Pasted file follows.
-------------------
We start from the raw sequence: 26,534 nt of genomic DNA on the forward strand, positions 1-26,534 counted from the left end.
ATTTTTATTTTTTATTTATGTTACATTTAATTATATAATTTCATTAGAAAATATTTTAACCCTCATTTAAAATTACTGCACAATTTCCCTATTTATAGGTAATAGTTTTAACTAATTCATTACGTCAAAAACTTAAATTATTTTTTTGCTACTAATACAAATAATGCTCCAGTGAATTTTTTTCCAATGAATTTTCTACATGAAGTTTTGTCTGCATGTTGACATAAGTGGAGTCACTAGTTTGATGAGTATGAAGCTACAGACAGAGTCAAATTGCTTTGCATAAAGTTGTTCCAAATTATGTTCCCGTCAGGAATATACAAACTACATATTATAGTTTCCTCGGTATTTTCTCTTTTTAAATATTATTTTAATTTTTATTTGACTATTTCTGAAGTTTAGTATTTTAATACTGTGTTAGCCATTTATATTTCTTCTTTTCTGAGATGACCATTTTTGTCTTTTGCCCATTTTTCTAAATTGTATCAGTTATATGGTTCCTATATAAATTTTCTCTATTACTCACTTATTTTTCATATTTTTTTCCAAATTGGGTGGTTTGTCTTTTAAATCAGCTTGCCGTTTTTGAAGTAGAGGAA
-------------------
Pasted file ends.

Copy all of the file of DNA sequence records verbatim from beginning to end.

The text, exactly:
We start from the raw sequence: 26,534 nt of genomic DNA on the forward strand, positions 1-26,534 counted from the left end.
ATTTTTATTTTTTATTTATGTTACATTTAATTATATAATTTCATTAGAAAATATTTTAACCCTCATTTAAAATTACTGCACAATTTCCCTATTTATAGGTAATAGTTTTAACTAATTCATTACGTCAAAAACTTAAATTATTTTTTTGCTACTAATACAAATAATGCTCCAGTGAATTTTTTTCCAATGAATTTTCTACATGAAGTTTTGTCTGCATGTTGACATAAGTGGAGTCACTAGTTTGATGAGTATGAAGCTACAGACAGAGTCAAATTGCTTTGCATAAAGTTGTTCCAAATTATGTTCCCGTCAGGAATATACAAACTACATATTATAGTTTCCTCGGTATTTTCTCTTTTTAAATATTATTTTAATTTTTATTTGACTATTTCTGAAGTTTAGTATTTTAATACTGTGTTAGCCATTTATATTTCTTCTTTTCTGAGATGACCATTTTTGTCTTTTGCCCATTTTTCTAAATTGTATCAGTTATATGGTTCCTATATAAATTTTCTCTATTACTCACTTATTTTTCATATTTTTTTCCAAATTGGGTGGTTTGTCTTTTAAATCAGCTTGCCGTTTTTGAAGTAGAGGAA